(Citations omitted.)' 140 Or. 426 and 427 (113 P.2d 1078).

"I find that the defendant First State Bank of Elgin, in equity and good conscience, is not entitled to retain the money to which the plaintiffs assert a claim. Thus the bank is not entitled to retain the sum of $10,190.80, which the bank received from United States by check dated April 19, 1976.

"The bank is claiming that it is entitled to retain the funds because at the time it had a valid assignment from Air Service to the bank of the proceeds due under Contract No. 004329S. However, at the time the bank received the check from United States, it was aware of the following: (1) that the check was...

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7 cases
  • Ahern v. Gaussoin
    • United States
    • U.S. District Court — District of Oregon
    • 10 Mayo 1985
    ...should have been paid to someone else and it would be `unjust enrichment' for him to retain the money. Rosenblum v. First State Bank of Elgin, 283 Or. 123, 581 P.2d 515, 519 n. 1 (1978). There are simply no facts demonstrating that defendant directors received or retained money under circum......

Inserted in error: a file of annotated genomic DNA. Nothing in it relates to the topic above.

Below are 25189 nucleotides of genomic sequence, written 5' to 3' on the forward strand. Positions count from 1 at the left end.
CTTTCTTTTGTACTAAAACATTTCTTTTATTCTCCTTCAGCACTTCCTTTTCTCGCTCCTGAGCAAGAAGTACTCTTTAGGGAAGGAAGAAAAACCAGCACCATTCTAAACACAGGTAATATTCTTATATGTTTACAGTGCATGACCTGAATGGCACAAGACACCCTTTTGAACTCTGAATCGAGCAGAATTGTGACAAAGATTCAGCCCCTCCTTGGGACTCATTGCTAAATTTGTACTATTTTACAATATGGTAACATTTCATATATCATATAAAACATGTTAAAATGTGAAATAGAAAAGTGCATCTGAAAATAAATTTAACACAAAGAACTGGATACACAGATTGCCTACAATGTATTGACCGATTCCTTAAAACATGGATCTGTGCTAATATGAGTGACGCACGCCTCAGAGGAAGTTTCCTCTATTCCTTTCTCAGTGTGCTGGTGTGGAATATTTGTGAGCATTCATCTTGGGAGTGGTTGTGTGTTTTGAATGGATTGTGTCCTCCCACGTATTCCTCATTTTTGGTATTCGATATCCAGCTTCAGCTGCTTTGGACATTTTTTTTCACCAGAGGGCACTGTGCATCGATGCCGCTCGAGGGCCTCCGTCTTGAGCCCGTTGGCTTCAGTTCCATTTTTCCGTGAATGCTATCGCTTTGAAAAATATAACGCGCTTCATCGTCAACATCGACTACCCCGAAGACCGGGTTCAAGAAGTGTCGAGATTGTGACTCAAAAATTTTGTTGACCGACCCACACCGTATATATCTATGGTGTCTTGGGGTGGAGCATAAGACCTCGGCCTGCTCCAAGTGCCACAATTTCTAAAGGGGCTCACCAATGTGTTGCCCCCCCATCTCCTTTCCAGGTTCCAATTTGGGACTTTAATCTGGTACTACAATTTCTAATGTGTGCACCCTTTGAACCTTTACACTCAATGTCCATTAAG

• In re Conagra Foods, Inc.
    • United States
    • U.S. District Court — Central District of California
    • 23 Febrero 2015
    ...(2005)). To state a claim, plaintiff need not show that he or she was in privity with the defendant. See Rosenblum v. First State Bank of Elgin, 283 Or. 123, 128–29, 581 P.2d 515 (1978) (“[P]rivity of the contractual type need not exist between the parties,” citing Smith v. Rubel, 140 Or. 4......
  • Pape v. Knoll
    • United States
    • Oregon Court of Appeals
    • 23 Octubre 1984
    ...it has changed its position, that change does not mean that it would be unjust to require restitution. See Rosenblum v. First State Bank of Elgin, 283 Or. 123, 581 P.2d 515 (1978). If it did not have a valid claim against plaintiffs for the diverted funds, it could not have foreclosed its m......
  • Belmont Intern., Inc. v. American Intern. Shoe Co.
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    • Oregon Supreme Court
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    ...is governed by equitable principles. Albino v. Albino, 279 Or. 537, 553, 568 P.2d 1344 (1977). Accord Rosenblum v. First State Bank of Elgin, 283 Or. 123, 131 n. 1, 581 P.2d 515 (1978); Golden v. Golden, 273 Or. 506, 511 n. 8, 541 P.2d 1397 (1975); Smith v. Rubel, 140 Or. 422, 426, 13 P.2d ......